Chancellor Kent Syverud and members of Syracuse University’s leadership team recently traveled to China as part of the University’s efforts to build strong partnerships with China’s top universities in the areas of faculty and graduate collaboration and research. Those efforts…
SU, Jewish Federation of CNY present ‘Great Jewish Writers’ lecture series
Syracuse University’s Judaic Studies Program and the Jewish Federation of Central New York are coming together to present the “Great Jewish Writers” lecture series. Supported by the federation’s Community Program Grant, the series begins with a free lecture about Franz Kafka by Ken Frieden, the B.G. Rudolph Professor in Judaic Studies, on Sunday, Oct. 23, at 2 p.m. at the Congregation Beth Sholom-Chevra Shas (18 Patsy Lane, Jamesville). For more information, call the Judaic Studies Program, housed in SU’s College of Arts and Sciences, at 315-443-7192 or visit http://jsp.syr.edu.
“We want to use this series to leverage public interest in Jewish literature and in our program, to strengthen the bond between SU and the Syracuse community, and to enhance the lives and minds of our citizens, especially seniors,” says Harvey Teres, associate professor of English and director of the Judaic Studies Program. “This project will go a long way toward cultivating deeper, more abiding connections with people of all backgrounds.”
Former director of SU’s Judaic Studies Program, Frieden is an accomplished scholar-teacher who specializes in Yiddish and Jewish texts. His presentation will focus on some of Kafka’s shorter stories, many of which may be interpreted as parables.
“Kafka’s stories and parables can be elusive, leading readers into a labyrinth of possibilities,” says Frieden, also an accomplished Klezmer scholar and bandleader. “My lecture will provide a guided tour of the hidden recesses in Kafka’s maze, but it certainly won’t dispel any enigmas.”
Regarded as one of the 20th-century’s most influential writers, Kafka produced a vast body of work, most of which was left unfinished or was destroyed at the time of his death. In recent years, the term “Kafkaesque” has come to refer to anything that is bizarre or complex.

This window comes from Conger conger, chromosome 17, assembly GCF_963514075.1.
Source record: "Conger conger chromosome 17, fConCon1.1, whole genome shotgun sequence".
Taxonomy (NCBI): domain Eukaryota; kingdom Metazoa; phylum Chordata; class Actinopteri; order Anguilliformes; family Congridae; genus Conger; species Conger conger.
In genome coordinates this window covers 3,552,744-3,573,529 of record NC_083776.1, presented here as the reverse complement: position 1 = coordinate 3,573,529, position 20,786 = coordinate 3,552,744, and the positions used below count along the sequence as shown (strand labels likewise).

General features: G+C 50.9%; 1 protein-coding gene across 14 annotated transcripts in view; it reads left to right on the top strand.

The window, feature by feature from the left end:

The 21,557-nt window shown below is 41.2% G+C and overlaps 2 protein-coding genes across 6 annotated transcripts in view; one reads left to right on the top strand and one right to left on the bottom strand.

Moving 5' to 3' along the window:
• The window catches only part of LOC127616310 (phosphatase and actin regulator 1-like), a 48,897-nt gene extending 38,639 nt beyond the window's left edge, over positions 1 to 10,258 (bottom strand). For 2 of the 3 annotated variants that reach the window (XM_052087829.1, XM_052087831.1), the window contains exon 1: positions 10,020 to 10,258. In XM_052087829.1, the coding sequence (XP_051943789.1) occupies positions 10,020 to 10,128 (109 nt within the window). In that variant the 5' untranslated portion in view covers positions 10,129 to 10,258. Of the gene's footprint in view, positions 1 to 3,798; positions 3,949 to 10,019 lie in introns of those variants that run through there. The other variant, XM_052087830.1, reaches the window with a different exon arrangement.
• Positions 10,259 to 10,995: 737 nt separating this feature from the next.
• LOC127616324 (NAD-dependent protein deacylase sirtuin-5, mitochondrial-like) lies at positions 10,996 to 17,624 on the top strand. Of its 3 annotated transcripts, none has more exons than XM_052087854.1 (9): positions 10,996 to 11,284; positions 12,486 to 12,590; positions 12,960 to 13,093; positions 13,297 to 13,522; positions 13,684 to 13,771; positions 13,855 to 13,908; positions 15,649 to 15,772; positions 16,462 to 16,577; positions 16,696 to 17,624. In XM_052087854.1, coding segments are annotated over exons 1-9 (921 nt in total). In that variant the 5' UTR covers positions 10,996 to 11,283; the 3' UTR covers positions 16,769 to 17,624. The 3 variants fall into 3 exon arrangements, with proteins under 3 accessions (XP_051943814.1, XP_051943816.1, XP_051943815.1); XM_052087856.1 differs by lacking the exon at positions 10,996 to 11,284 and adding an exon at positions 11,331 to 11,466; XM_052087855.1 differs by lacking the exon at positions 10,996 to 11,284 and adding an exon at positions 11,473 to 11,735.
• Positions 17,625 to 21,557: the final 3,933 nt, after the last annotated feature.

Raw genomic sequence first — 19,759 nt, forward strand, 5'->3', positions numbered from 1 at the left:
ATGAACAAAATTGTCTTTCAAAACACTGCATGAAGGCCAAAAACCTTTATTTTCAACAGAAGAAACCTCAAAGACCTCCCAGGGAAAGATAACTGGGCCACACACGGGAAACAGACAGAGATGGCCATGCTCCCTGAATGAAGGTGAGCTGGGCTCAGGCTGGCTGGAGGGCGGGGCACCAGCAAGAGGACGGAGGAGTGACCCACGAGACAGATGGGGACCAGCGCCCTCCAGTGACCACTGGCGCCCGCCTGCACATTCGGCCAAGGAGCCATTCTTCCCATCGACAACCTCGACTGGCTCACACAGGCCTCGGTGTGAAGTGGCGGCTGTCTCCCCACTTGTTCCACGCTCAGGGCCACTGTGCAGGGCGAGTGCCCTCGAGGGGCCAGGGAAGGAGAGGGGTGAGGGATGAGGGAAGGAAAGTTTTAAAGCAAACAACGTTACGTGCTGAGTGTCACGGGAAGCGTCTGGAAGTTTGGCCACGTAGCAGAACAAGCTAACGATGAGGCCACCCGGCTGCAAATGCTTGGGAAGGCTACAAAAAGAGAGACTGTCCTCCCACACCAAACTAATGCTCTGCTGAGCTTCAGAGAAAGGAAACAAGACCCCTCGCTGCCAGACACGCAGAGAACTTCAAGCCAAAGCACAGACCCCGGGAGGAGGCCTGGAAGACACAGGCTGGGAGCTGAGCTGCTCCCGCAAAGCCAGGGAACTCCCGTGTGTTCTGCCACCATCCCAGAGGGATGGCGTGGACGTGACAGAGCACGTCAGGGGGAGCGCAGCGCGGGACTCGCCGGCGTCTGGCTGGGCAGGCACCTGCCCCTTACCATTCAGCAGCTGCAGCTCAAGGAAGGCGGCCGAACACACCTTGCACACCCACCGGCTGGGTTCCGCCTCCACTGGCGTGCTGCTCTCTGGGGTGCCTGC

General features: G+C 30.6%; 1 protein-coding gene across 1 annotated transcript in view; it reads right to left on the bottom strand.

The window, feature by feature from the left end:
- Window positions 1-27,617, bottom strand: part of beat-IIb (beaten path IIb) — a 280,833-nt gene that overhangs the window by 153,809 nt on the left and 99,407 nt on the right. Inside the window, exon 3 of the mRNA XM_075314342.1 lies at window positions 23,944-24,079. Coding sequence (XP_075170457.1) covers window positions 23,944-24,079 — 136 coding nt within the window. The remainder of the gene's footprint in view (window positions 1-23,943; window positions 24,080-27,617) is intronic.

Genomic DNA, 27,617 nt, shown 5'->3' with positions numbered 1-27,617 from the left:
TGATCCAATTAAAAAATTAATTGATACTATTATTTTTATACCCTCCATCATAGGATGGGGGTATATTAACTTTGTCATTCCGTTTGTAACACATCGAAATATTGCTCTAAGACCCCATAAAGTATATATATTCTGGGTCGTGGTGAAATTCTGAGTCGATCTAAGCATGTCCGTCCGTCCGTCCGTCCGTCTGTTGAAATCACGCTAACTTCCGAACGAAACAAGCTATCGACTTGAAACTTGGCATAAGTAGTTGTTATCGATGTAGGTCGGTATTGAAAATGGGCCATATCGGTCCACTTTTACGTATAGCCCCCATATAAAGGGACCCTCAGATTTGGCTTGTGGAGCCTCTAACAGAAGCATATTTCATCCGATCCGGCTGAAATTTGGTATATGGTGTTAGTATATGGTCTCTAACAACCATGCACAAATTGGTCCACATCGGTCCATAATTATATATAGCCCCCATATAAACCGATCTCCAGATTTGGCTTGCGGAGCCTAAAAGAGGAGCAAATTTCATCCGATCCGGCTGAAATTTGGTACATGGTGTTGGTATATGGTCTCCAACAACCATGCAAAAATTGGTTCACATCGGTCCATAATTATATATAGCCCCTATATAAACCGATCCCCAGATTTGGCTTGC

The series continues with the following SU speakers:
- Sanford Sternlicht G’62, English professor emeritus
Tuesday, Oct. 25, 7 p.m.
Temple Concord (910 Madison St., Syracuse)
Topic: Isaac Bashevis Singer, late novelist and short-story writer who, in 1978, became the only Yiddish author to win a Nobel Prize in Literature
- Harvey Teres
Tuesday, Nov. 29, 7:30 p.m.
Temple Adath Yeshurun (450 Kimber Rd., Syracuse)
Topic: Grace Paley, late writer and activist who served as New York’s first official state author and as poet laureate of Vermont
- Sarah Wobick-Segev, postdoctoral teaching fellow in Judaic studies
Tuesday, Feb. 28, at 7:30 p.m.
The Oaks Retirement Community (4101 East Genesee St., Syracuse)
Topic: Lea Goldberg, late poet, author, critic and scholar at Hebrew University in Jerusalem, and Else Lasker-Schüller, late poet, writer and artist who was an influential member of Berlin’s artistic community
- Erella Brown, assistant professor of languages, literatures and linguistics
Monday, April 23, at 7:15 p.m.
Shaarei Torah Orthodox Congregation of Syracuse (4313 East Genesee St., Syracuse)
Topic: Shmuel Yosef Agnon, late novelist, short-story writer and poet who, in 1966, won the Nobel Prize in literature
- Miriam Elman, associate professor of political science
Wednesday, April 25, at 7 p.m.
Jewish Community Center of Syracuse (5655 Thompson Rd., Syracuse)
Topic: David Grossman, living author, social activist and critic of Israeli policy toward Palestinians